Bank officials can place a freeze on a merchant account if they suspect fraudulent activity on the account. During an account freeze, a bank temporarily halts a merchant’s payment processing abilities. If your merchant account is frozen, your business will be unable to use its merchant account, new credit card transactions you attempt to make will fail, and recent transactions pending credits to the account will not be authorized. To lower your chances of account freezes, take a few of the following precautions before opening a high-risk merchant account.
Image via Flickr by GotCredit
You can expect a certain amount of chargebacks when you operate a business that accepts credit cards, but having too many chargebacks might cause your payment provider to freeze your merchant account. Following up on sales and establishing exceptional customer service helps prevent chargebacks. Having an easy refund policy eliminates the need for customers to start chargeback inquiries with their credit card issuers.
Read More: Getting a merchant account with bad credit
Ask what policies your bank or payment processor has in place for placing a freeze on funds. Some merchant processors will tell you ahead of time that if you process transactions beyond a certain amount, you will receive a hold on a certain percentage for a set length of time. An effective way to deal with this hold is to get approval for a higher volume than you need at the beginning stages of your business.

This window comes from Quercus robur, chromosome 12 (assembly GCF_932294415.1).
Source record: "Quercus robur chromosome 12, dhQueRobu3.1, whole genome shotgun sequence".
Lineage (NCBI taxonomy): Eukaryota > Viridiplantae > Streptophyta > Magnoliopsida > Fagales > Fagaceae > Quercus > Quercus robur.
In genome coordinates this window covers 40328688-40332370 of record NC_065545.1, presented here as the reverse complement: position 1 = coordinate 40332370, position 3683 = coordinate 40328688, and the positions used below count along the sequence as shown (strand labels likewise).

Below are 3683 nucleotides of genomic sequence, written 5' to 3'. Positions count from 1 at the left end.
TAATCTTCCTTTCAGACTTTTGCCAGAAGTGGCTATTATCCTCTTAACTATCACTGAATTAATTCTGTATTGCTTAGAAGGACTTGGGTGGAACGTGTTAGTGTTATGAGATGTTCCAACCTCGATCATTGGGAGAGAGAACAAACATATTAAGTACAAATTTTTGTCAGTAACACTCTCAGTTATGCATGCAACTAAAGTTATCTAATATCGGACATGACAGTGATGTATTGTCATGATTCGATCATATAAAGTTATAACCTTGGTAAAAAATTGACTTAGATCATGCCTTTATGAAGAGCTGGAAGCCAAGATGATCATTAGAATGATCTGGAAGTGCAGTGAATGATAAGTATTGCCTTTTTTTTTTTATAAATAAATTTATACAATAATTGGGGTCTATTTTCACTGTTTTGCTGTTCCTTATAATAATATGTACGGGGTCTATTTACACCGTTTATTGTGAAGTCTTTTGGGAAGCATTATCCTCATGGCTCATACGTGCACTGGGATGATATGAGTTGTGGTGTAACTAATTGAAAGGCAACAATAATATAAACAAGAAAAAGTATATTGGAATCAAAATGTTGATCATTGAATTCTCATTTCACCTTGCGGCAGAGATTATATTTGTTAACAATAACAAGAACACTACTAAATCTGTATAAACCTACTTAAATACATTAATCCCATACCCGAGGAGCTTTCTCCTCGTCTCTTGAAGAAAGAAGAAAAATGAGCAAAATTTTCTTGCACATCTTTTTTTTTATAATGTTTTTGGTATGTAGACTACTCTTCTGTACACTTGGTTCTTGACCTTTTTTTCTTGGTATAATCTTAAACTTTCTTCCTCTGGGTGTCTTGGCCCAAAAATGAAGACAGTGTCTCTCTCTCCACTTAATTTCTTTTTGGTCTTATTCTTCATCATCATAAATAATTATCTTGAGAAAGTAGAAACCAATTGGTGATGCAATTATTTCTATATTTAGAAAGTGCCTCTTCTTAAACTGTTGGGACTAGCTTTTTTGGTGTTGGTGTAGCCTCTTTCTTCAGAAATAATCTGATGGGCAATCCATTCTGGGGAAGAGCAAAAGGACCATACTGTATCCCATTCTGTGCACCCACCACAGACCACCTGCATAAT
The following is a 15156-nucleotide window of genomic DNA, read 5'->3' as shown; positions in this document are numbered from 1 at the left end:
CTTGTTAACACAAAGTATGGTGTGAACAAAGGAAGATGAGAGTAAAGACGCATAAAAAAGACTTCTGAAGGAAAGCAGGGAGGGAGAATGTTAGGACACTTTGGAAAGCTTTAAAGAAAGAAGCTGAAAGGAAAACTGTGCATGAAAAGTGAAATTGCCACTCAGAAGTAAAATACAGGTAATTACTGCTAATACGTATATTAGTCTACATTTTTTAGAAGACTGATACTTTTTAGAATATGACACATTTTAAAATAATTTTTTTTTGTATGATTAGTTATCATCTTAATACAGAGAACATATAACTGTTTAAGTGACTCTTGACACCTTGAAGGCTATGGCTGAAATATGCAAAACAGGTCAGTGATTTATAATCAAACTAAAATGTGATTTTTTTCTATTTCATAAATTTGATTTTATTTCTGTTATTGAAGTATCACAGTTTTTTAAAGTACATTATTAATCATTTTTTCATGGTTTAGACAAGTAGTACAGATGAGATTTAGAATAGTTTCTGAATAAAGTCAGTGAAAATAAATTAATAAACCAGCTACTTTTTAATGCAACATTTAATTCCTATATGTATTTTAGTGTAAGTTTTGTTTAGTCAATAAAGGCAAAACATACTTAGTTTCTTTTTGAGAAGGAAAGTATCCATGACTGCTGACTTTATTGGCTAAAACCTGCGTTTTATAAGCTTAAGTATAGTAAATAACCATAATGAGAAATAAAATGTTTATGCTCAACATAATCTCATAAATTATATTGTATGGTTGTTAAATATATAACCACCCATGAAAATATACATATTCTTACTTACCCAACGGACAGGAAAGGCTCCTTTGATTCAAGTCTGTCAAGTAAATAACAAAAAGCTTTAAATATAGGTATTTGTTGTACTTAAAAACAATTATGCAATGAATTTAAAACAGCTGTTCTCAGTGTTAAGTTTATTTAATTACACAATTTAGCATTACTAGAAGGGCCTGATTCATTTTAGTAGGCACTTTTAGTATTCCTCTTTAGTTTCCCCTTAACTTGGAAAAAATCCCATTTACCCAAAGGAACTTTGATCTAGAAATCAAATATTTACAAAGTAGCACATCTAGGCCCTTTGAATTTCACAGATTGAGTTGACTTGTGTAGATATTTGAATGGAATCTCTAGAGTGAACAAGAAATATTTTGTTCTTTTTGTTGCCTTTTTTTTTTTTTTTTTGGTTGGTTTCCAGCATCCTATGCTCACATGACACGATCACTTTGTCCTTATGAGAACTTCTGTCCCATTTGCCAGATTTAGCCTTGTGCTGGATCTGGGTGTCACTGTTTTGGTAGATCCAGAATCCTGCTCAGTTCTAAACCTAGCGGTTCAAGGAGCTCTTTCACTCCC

If your business has noticeable spikes in activity during certain times of the year, let your merchant processor know ahead of time so that you can avoid merchant account freezes. Also, if you receive an unusually large order, you should contact your provider before processing the transaction.
If you run multiple businesses, keep separate accounts for each business. Using one merchant account can send a red flag to the payment processor and can result in an account freeze or termination, especially when differences in transaction types are present.
Always be specific about products and services offered. The payment processor looks at the items and services you sell as a security measure. Notify your payment processor when you add items to your inventory or make changes in services offered. Define your product and services in broad terms when possible. Instead of promoting vitamins, promote supplements, as this term covers a wider variety of items. Similarly, consider promoting your home decor line, not simply lamps.
Having a high-risk merchant account makes you more likely to be subjected to merchant account freezes due to the nature of your business, a situation that can be understandably devastating. Once you have completed your due diligence and selected a merchant account provider that has experience with handling these types of accounts, your business can run smoothly, with few or no instances of merchant account freezes.